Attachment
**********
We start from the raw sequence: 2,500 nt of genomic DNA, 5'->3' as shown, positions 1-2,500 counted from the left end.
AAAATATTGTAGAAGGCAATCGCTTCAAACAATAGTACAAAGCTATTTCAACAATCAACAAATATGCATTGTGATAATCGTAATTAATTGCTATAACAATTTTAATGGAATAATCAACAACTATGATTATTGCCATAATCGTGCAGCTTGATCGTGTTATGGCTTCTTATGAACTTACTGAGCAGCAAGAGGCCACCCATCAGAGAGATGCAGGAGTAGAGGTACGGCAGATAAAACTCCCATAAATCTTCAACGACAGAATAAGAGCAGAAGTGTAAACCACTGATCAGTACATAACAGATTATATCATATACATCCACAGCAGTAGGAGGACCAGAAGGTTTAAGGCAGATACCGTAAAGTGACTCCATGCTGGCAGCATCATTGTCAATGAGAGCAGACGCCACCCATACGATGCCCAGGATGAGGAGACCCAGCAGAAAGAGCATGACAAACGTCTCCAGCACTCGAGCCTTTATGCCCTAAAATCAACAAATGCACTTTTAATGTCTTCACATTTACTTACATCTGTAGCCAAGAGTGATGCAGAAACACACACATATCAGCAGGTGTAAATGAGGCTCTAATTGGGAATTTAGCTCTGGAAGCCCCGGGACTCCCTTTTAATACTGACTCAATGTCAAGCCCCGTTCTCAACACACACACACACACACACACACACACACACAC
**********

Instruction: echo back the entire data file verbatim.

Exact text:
We start from the raw sequence: 2,500 nt of genomic DNA, 5'->3' as shown, positions 1-2,500 counted from the left end.
AAAATATTGTAGAAGGCAATCGCTTCAAACAATAGTACAAAGCTATTTCAACAATCAACAAATATGCATTGTGATAATCGTAATTAATTGCTATAACAATTTTAATGGAATAATCAACAACTATGATTATTGCCATAATCGTGCAGCTTGATCGTGTTATGGCTTCTTATGAACTTACTGAGCAGCAAGAGGCCACCCATCAGAGAGATGCAGGAGTAGAGGTACGGCAGATAAAACTCCCATAAATCTTCAACGACAGAATAAGAGCAGAAGTGTAAACCACTGATCAGTACATAACAGATTATATCATATACATCCACAGCAGTAGGAGGACCAGAAGGTTTAAGGCAGATACCGTAAAGTGACTCCATGCTGGCAGCATCATTGTCAATGAGAGCAGACGCCACCCATACGATGCCCAGGATGAGGAGACCCAGCAGAAAGAGCATGACAAACGTCTCCAGCACTCGAGCCTTTATGCCCTAAAATCAACAAATGCACTTTTAATGTCTTCACATTTACTTACATCTGTAGCCAAGAGTGATGCAGAAACACACACATATCAGCAGGTGTAAATGAGGCTCTAATTGGGAATTTAGCTCTGGAAGCCCCGGGACTCCCTTTTAATACTGACTCAATGTCAAGCCCCGTTCTCAACACACACACACACACACACACACACACACACAC